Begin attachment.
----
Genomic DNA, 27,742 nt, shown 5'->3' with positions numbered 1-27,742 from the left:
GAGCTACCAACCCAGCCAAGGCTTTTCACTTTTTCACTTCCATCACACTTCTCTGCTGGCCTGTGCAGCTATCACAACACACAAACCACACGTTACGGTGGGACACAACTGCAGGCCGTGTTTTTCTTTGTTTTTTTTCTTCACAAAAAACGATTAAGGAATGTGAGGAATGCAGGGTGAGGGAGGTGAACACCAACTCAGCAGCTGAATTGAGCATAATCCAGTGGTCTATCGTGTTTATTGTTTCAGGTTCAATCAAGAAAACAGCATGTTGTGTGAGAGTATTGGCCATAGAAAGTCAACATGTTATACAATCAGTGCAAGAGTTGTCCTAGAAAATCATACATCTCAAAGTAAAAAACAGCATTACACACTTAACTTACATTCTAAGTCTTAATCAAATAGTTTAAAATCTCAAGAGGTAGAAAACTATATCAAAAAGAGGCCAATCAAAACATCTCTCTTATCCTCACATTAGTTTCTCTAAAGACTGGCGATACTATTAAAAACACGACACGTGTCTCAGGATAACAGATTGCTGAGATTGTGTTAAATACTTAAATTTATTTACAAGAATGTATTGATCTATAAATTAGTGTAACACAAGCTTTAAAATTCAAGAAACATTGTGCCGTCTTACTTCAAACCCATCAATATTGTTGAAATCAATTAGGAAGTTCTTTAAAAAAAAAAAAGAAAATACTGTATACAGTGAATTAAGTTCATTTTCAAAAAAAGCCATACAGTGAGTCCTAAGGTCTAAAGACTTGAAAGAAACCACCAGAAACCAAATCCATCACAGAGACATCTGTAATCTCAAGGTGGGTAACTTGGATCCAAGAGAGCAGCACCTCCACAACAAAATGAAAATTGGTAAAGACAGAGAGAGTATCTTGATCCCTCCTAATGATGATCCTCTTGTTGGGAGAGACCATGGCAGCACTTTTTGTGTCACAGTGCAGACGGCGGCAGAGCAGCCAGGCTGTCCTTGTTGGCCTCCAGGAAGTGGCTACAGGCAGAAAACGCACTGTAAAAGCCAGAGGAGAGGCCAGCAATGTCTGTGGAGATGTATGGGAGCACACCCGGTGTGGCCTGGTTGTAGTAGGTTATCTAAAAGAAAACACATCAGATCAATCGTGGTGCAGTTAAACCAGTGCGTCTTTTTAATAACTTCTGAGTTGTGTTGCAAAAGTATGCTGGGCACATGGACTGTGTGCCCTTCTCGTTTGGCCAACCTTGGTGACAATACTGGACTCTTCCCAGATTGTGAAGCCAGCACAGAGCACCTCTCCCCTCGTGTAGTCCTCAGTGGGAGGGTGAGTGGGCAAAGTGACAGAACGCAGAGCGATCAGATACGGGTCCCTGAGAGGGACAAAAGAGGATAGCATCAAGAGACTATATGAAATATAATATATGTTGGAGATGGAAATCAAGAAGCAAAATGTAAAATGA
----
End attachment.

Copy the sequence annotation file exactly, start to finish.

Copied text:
Genomic DNA, 27,742 nt, shown 5'->3' with positions numbered 1-27,742 from the left:
GAGCTACCAACCCAGCCAAGGCTTTTCACTTTTTCACTTCCATCACACTTCTCTGCTGGCCTGTGCAGCTATCACAACACACAAACCACACGTTACGGTGGGACACAACTGCAGGCCGTGTTTTTCTTTGTTTTTTTTCTTCACAAAAAACGATTAAGGAATGTGAGGAATGCAGGGTGAGGGAGGTGAACACCAACTCAGCAGCTGAATTGAGCATAATCCAGTGGTCTATCGTGTTTATTGTTTCAGGTTCAATCAAGAAAACAGCATGTTGTGTGAGAGTATTGGCCATAGAAAGTCAACATGTTATACAATCAGTGCAAGAGTTGTCCTAGAAAATCATACATCTCAAAGTAAAAAACAGCATTACACACTTAACTTACATTCTAAGTCTTAATCAAATAGTTTAAAATCTCAAGAGGTAGAAAACTATATCAAAAAGAGGCCAATCAAAACATCTCTCTTATCCTCACATTAGTTTCTCTAAAGACTGGCGATACTATTAAAAACACGACACGTGTCTCAGGATAACAGATTGCTGAGATTGTGTTAAATACTTAAATTTATTTACAAGAATGTATTGATCTATAAATTAGTGTAACACAAGCTTTAAAATTCAAGAAACATTGTGCCGTCTTACTTCAAACCCATCAATATTGTTGAAATCAATTAGGAAGTTCTTTAAAAAAAAAAAAGAAAATACTGTATACAGTGAATTAAGTTCATTTTCAAAAAAAGCCATACAGTGAGTCCTAAGGTCTAAAGACTTGAAAGAAACCACCAGAAACCAAATCCATCACAGAGACATCTGTAATCTCAAGGTGGGTAACTTGGATCCAAGAGAGCAGCACCTCCACAACAAAATGAAAATTGGTAAAGACAGAGAGAGTATCTTGATCCCTCCTAATGATGATCCTCTTGTTGGGAGAGACCATGGCAGCACTTTTTGTGTCACAGTGCAGACGGCGGCAGAGCAGCCAGGCTGTCCTTGTTGGCCTCCAGGAAGTGGCTACAGGCAGAAAACGCACTGTAAAAGCCAGAGGAGAGGCCAGCAATGTCTGTGGAGATGTATGGGAGCACACCCGGTGTGGCCTGGTTGTAGTAGGTTATCTAAAAGAAAACACATCAGATCAATCGTGGTGCAGTTAAACCAGTGCGTCTTTTTAATAACTTCTGAGTTGTGTTGCAAAAGTATGCTGGGCACATGGACTGTGTGCCCTTCTCGTTTGGCCAACCTTGGTGACAATACTGGACTCTTCCCAGATTGTGAAGCCAGCACAGAGCACCTCTCCCCTCGTGTAGTCCTCAGTGGGAGGGTGAGTGGGCAAAGTGACAGAACGCAGAGCGATCAGATACGGGTCCCTGAGAGGGACAAAAGAGGATAGCATCAAGAGACTATATGAAATATAATATATGTTGGAGATGGAAATCAAGAAGCAAAATGTAAAATGA